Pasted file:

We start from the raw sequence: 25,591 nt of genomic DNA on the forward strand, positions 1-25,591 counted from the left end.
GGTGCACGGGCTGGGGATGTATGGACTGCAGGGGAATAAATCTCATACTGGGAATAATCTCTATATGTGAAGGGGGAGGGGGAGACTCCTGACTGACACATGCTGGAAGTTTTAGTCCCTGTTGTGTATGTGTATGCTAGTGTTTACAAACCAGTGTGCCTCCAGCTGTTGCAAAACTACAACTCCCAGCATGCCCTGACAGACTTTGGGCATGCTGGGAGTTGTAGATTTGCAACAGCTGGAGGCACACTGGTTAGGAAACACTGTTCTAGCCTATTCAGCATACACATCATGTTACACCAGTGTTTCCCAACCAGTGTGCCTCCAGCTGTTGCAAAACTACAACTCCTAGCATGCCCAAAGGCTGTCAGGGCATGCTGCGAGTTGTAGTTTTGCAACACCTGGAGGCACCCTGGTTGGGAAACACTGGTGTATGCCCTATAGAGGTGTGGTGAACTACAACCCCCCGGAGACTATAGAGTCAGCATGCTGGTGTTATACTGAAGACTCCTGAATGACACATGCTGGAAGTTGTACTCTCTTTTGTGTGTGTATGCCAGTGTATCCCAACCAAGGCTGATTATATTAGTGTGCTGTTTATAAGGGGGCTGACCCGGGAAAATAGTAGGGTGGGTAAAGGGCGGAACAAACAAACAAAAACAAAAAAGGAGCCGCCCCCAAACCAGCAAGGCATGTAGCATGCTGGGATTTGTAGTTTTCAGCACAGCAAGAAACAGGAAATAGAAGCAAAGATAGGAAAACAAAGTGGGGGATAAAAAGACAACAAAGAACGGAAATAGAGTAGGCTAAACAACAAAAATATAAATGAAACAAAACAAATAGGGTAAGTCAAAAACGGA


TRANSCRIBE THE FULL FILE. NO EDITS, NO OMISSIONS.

We start from the raw sequence: 25,591 nt of genomic DNA on the forward strand, positions 1-25,591 counted from the left end.
GGTGCACGGGCTGGGGATGTATGGACTGCAGGGGAATAAATCTCATACTGGGAATAATCTCTATATGTGAAGGGGGAGGGGGAGACTCCTGACTGACACATGCTGGAAGTTTTAGTCCCTGTTGTGTATGTGTATGCTAGTGTTTACAAACCAGTGTGCCTCCAGCTGTTGCAAAACTACAACTCCCAGCATGCCCTGACAGACTTTGGGCATGCTGGGAGTTGTAGATTTGCAACAGCTGGAGGCACACTGGTTAGGAAACACTGTTCTAGCCTATTCAGCATACACATCATGTTACACCAGTGTTTCCCAACCAGTGTGCCTCCAGCTGTTGCAAAACTACAACTCCTAGCATGCCCAAAGGCTGTCAGGGCATGCTGCGAGTTGTAGTTTTGCAACACCTGGAGGCACCCTGGTTGGGAAACACTGGTGTATGCCCTATAGAGGTGTGGTGAACTACAACCCCCCGGAGACTATAGAGTCAGCATGCTGGTGTTATACTGAAGACTCCTGAATGACACATGCTGGAAGTTGTACTCTCTTTTGTGTGTGTATGCCAGTGTATCCCAACCAAGGCTGATTATATTAGTGTGCTGTTTATAAGGGGGCTGACCCGGGAAAATAGTAGGGTGGGTAAAGGGCGGAACAAACAAACAAAAACAAAAAAGGAGCCGCCCCCAAACCAGCAAGGCATGTAGCATGCTGGGATTTGTAGTTTTCAGCACAGCAAGAAACAGGAAATAGAAGCAAAGATAGGAAAACAAAGTGGGGGATAAAAAGACAACAAAGAACGGAAATAGAGTAGGCTAAACAACAAAAATATAAATGAAACAAAACAAATAGGGTAAGTCAAAAACGGA